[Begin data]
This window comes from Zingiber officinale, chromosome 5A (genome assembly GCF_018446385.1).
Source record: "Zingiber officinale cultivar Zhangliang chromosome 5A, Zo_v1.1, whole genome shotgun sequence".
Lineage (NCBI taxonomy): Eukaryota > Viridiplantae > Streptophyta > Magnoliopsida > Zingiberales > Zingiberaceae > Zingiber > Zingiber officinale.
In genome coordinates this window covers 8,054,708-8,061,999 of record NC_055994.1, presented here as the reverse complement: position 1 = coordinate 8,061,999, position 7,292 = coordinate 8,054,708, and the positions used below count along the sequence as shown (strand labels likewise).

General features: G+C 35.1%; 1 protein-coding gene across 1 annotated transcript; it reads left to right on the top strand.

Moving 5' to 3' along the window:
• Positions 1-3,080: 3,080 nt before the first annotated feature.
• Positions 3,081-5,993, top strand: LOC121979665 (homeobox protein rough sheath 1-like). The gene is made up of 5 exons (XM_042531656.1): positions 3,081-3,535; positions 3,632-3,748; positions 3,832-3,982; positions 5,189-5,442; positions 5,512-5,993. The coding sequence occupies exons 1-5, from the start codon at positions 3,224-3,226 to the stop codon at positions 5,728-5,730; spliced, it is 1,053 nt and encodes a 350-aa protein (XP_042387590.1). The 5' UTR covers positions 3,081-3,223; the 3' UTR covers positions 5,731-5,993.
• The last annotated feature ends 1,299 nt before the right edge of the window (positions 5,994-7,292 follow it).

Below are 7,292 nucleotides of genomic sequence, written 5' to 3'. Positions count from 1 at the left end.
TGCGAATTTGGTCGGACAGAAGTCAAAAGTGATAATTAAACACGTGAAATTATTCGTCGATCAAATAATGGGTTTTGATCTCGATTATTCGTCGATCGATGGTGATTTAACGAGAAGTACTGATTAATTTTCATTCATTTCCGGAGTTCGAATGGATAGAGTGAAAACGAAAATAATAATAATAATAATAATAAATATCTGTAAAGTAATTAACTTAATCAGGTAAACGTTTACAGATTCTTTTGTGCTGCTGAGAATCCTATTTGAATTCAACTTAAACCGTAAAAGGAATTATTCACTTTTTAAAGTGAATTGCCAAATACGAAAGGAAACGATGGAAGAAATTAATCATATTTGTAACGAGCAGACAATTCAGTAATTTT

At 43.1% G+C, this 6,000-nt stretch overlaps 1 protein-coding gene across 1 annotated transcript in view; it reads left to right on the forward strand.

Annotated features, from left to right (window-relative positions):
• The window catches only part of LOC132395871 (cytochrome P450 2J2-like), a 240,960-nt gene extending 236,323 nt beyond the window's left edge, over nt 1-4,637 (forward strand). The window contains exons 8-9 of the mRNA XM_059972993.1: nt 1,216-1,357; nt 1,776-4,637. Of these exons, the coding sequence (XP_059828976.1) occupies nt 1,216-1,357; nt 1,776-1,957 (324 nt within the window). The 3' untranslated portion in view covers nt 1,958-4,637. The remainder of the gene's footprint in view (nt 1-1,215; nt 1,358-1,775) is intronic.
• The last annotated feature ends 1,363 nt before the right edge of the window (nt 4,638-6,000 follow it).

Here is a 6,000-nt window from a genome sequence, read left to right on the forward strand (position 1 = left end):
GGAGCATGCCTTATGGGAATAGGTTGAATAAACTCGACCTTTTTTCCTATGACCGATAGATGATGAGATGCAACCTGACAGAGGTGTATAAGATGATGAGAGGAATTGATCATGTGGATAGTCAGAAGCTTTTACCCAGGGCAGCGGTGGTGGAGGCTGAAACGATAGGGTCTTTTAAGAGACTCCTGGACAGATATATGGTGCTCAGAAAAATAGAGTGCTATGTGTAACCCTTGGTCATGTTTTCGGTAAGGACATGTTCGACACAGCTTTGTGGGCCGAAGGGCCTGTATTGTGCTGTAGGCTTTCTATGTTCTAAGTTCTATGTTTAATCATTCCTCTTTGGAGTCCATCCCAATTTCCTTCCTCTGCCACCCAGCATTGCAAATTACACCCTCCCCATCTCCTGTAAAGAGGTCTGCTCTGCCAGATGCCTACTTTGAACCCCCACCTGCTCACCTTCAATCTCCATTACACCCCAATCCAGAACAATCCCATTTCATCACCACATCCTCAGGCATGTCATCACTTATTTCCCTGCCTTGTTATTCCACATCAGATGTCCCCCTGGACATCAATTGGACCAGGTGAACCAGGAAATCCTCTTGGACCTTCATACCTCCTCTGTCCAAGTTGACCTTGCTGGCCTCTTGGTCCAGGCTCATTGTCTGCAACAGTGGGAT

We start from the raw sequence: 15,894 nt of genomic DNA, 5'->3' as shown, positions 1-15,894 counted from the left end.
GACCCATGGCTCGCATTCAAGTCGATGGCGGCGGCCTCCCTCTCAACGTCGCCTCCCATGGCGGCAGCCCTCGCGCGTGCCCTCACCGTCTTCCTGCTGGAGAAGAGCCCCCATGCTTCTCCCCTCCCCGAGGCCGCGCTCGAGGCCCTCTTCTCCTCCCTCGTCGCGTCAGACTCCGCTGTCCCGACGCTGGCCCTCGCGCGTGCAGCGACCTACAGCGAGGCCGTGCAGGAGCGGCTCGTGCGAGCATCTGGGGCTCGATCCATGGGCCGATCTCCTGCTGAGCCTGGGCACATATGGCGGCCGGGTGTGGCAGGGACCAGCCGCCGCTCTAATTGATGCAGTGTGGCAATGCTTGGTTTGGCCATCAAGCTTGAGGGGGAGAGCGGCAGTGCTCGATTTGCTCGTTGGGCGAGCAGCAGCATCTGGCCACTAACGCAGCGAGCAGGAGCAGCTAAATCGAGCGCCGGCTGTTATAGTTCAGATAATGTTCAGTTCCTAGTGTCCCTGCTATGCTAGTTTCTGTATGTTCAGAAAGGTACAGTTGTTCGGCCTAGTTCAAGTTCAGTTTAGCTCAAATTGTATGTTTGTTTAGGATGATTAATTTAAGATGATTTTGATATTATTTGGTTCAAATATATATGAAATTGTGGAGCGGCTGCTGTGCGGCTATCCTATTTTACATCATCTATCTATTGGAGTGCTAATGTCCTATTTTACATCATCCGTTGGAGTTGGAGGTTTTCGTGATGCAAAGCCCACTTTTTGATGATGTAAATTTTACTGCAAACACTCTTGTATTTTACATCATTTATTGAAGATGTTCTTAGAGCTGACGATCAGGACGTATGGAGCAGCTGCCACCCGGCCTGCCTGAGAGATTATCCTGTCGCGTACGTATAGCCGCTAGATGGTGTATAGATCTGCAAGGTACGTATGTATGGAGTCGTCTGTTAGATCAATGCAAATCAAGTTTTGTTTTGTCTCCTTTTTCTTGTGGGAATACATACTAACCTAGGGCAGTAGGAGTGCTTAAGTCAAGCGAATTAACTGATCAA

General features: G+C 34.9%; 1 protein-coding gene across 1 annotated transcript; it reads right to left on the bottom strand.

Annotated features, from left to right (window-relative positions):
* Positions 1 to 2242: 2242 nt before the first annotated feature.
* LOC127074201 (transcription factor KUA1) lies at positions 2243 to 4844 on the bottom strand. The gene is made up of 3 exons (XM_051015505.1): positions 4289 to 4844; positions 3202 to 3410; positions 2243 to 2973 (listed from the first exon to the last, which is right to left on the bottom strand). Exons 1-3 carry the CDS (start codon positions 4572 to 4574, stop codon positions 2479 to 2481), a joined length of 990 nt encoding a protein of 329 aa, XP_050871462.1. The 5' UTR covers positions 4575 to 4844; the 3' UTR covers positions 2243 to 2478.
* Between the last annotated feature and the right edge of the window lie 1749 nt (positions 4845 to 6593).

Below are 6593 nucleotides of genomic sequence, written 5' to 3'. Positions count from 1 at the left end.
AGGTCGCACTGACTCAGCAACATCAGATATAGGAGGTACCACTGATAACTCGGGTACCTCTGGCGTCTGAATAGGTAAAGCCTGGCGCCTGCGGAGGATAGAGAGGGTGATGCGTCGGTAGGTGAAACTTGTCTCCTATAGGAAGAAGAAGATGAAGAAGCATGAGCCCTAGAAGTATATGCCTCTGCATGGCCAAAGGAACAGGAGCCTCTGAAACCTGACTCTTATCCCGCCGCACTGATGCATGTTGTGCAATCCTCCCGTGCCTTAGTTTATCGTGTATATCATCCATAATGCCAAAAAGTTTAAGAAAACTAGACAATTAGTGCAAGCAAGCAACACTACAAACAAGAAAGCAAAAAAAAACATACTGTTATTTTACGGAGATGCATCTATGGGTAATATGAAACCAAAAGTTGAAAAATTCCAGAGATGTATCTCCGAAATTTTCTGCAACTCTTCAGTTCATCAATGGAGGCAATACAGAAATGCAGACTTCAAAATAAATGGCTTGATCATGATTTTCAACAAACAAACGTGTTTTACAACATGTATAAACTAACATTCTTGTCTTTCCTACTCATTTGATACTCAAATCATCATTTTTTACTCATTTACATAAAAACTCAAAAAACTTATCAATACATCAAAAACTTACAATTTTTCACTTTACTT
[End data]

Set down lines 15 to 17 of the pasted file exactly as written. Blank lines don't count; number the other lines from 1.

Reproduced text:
• The last annotated feature ends 1,363 nt before the right edge of the window (nt 4,638-6,000 follow it).

Here is a 6,000-nt window from a genome sequence, read left to right on the forward strand (position 1 = left end):
GGAGCATGCCTTATGGGAATAGGTTGAATAAACTCGACCTTTTTTCCTATGACCGATAGATGATGAGATGCAACCTGACAGAGGTGTATAAGATGATGAGAGGAATTGATCATGTGGATAGTCAGAAGCTTTTACCCAGGGCAGCGGTGGTGGAGGCTGAAACGATAGGGTCTTTTAAGAGACTCCTGGACAGATATATGGTGCTCAGAAAAATAGAGTGCTATGTGTAACCCTTGGTCATGTTTTCGGTAAGGACATGTTCGACACAGCTTTGTGGGCCGAAGGGCCTGTATTGTGCTGTAGGCTTTCTATGTTCTAAGTTCTATGTTTAATCATTCCTCTTTGGAGTCCATCCCAATTTCCTTCCTCTGCCACCCAGCATTGCAAATTACACCCTCCCCATCTCCTGTAAAGAGGTCTGCTCTGCCAGATGCCTACTTTGAACCCCCACCTGCTCACCTTCAATCTCCATTACACCCCAATCCAGAACAATCCCATTTCATCACCACATCCTCAGGCATGTCATCACTTATTTCCCTGCCTTGTTATTCCACATCAGATGTCCCCCTGGACATCAATTGGACCAGGTGAACCAGGAAATCCTCTTGGACCTTCATACCTCCTCTGTCCAAGTTGACCTTGCTGGCCTCTTGGTCCAGGCTCATTGTCTGCAACAGTGGGAT